"Say I like to pinch babies and twist legs, but don't say I like to work." Mabel Normand
Mabel Normand is my fantasy sweetheart.
Little moon-eyed Mabel, the Doomed One, the Madcap that was once proposed to by CHARLIE Himself--and who told the Little Tramp, "Charlie you're not my type, and I'm not your type. It just wouldn't work out." She probably objected primarily because, not only was he short-statured (Mabel liked tall, goonie fellows like producer Mack Sennett and future husband Lew Cody), but Chaplin was also rumored to smell terrible--he probably picked up his poor hygiene while an inmate in an English workhouse. Let's hope he evolved better habits as he aged.
Mabel died of tuberculosis in 1930, in a sanitarium, having made well over a hundred films, broken a million hearts, and been involved in one or two or several hot scandals, including being a suspect in the murder of director and Hollywood chicken hawk William Desmond Taylor (most think it was the irate stage momma of Mary Miles Minter that did it, in a rage over discovering that Taylor was seeing her teenage daughter--but the killer was never apprehended). Before that, Mabel was guilty by association with Roscoe "Fatty" Arbuckle, who was charged with raping and murdering starlet-turned-call girl Virginia Rappe. (Fatty was acquitted after three trials, but the damage was done. Mabel was nowhere near the hotel in which the knock-down-drag-out Hollywood party, fueled by jazz baby music on the Victrola and plenty of illegal hooch, was held. But she was Arbuckle's frequent co-star, and, well, with the way people thought back then...)
Mabel Normand "Mysteries and Scandals" documentary
Lastly, her driver, Horace Greer, shot millionaire socialite Courtland S. Dines with Mabel's gun, at a drunken soiree with her friend actress Edna Purviance. A drunken Mabel didn't want to go home yet, but Greer insisted, and so, relenting, she got in the car. A drunken Dines moved on Greer. Greer used the Mabel Normand-owned gun he was carrying to shoot Dines, who survived. Greer was found to be a former felon (no background checks on fancy computers in those carefree, wild times--the people then could not have conceived of such a thing). He was acquitted, the shooting being ruled self-defense. Pulp fiction. Hardboiled. Philip Marlowe calling.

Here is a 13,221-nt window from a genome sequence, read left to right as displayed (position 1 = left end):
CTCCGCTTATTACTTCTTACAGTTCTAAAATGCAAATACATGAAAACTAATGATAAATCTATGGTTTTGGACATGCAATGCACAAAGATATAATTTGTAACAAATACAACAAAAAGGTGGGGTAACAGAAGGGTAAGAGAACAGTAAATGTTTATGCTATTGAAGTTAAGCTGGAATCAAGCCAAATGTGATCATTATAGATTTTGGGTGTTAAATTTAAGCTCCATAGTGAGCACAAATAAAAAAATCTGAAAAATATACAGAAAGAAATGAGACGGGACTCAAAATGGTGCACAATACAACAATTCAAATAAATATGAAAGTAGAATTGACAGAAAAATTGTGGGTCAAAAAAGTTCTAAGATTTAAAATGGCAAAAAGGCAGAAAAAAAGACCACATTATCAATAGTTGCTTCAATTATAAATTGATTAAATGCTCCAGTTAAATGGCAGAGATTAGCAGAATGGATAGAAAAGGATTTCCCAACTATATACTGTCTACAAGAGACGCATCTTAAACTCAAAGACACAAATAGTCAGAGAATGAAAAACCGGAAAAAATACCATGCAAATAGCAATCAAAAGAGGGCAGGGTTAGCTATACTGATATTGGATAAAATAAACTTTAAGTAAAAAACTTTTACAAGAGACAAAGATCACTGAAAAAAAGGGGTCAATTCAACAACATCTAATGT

(But even worse, of course, was the Taylor murder, which they're still wondering over. Good luck armchair sleuths.)
Mabel had a tempestuous love affair with producer Mack Sennett, who was, like Mabel very Catholic, and of whom Mabel said, "I like a big brutal Irishman who spits and chews tobacco." Or something along those lines. It's said that once, when in a lover's spat on the set of a movie, Mabel, soused off her petunia, made as if to make up with Mack, and went to sit in his lap. She promptly pissed all over him. The girl also often had ice cream for breakfast, by the way.
Their love affair came screeching to a halt when she found out he was having an affair with actress and sex pot Mae Busch. Something happened to Mabel's head (rumor has it that Busch threw a flowerpot at the spunky spitfire), and Mabel spent a while convalescing. Sennett, in an attempt to win her back, built her an entire studio all her own and financed Mabel's Smash Hit of 1918: the movie Mickey, which was perhaps the first blockbuster, and in which Mabel starred, though she didn't direct (she had, under Mack's tutelage, directed several films before, as well as flown an airplane, one of the first). Mabel was a Madcap, but she was also a pioneer.
Unfortunately, Mabel made virtually nothing from Mickey, Sennett having sold the rights; an act for which she never forgave him. At the end of his life, Sennett wrote that his only regret was "Not having married Mabel Normand." She must have been special.
MICKEY (1918) - Mabel Normand
Amabel Ethelreid "Mabel" Normand was born in Long Island New York November 9th, 1892, in a plain two-story house to plain French and Irish people who were Catholic. Very Catholic.
She was a pudgy little thing, quite athletic though; she was an expert swimmer. All of this can be gleaned from a reading of Wikipedia.